More on Unseen Childhoods is on the Bettany Press site.
This ground-breaking study examines disabled role models, stereotypes and the inclusion/exclusion of disabled characters in 20th-century books for girls and looks at how these change and develop — or fail to change and develop — from the early years through to the middle period and then the last years of the century. Accessible and varied, this collection of essays will appeal to everyone with an interest in children's books, as well as to disabled people and their families, and to students and scholars working in the fields of Children's Literature, Women’s Studies and Disability Studies.
Unseen Childhoods includes:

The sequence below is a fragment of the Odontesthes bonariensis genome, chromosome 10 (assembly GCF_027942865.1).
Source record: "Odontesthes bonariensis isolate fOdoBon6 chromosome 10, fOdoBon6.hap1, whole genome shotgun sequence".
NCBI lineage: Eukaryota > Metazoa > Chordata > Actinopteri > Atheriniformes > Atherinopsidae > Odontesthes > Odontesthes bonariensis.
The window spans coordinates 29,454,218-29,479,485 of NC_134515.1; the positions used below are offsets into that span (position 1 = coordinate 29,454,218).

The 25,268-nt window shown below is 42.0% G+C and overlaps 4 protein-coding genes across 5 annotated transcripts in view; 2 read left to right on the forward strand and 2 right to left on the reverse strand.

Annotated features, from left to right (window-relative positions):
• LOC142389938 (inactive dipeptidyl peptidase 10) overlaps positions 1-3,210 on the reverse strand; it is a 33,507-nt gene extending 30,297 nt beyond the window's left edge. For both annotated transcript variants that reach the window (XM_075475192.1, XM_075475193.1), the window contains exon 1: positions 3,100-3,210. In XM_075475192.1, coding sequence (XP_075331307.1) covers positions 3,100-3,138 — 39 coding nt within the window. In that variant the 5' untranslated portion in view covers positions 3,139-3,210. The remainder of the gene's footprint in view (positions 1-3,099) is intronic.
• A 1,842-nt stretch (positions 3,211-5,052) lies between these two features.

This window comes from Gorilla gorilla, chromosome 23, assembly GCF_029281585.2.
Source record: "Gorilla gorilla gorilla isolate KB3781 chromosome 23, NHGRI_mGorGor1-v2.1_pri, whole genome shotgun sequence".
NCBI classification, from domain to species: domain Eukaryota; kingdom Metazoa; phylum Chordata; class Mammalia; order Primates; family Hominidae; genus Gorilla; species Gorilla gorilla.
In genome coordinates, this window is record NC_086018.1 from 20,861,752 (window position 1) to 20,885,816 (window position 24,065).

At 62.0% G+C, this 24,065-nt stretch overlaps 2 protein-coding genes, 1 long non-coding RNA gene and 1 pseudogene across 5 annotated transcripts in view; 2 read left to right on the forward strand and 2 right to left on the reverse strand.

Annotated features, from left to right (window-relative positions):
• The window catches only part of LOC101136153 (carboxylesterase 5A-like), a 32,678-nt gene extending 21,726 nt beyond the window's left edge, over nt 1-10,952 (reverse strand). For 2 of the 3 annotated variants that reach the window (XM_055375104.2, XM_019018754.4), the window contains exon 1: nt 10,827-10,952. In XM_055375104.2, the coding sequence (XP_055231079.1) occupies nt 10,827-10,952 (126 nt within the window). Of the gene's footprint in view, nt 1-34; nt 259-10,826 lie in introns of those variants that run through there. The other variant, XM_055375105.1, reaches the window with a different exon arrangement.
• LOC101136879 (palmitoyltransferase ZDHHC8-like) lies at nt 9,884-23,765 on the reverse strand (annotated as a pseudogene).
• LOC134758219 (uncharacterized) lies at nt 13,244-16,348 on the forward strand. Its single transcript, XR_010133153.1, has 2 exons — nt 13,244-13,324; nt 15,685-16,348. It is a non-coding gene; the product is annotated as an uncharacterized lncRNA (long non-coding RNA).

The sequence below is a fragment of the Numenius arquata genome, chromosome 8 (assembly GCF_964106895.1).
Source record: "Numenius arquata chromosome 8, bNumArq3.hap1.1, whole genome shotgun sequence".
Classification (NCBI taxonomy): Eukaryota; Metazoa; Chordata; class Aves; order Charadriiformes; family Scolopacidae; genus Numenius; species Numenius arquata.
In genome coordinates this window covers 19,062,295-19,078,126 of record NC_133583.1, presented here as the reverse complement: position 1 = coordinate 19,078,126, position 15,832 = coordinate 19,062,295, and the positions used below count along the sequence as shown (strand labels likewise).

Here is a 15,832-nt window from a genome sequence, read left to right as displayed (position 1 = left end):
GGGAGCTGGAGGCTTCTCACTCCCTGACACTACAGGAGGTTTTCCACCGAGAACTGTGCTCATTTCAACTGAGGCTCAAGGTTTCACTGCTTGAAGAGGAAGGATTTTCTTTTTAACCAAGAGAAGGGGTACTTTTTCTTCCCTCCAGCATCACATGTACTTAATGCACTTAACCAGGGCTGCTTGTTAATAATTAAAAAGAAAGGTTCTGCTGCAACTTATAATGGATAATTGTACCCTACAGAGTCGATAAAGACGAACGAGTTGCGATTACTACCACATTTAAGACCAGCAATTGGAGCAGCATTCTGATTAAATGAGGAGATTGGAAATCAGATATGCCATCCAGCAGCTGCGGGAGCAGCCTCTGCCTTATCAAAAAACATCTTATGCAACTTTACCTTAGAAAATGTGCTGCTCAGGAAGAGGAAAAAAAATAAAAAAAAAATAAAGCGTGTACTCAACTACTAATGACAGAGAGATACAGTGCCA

Helen A. Aveling on the representation of illness and disability within early 20th-century fiction
Linda Dick on how disability was stigmatised in young adult fiction for the ‘baby boomer’ generation in the U.K. and North America
Louise Norlie on stereotyping in late 20th-century children’s fiction
Helen A. Aveling on disabled role models in early 20th-century girls’ school stories
Deborah Kent on alternative representations of blind girls in mid-century children’s fiction
Meredith Guthrie on ‘diabetic’ fiction
Ju Gosling & Julie Newman on illness, disability & mental health in Elsie J. Oxenham’s ‘Abbey’ books
Ju Gosling on illness and disability in Elinor M. Brent-Dyer’s Chalet School series
Rebecca Butler on the representation of relationships between disabled characters and their siblings in contemporary children’s fiction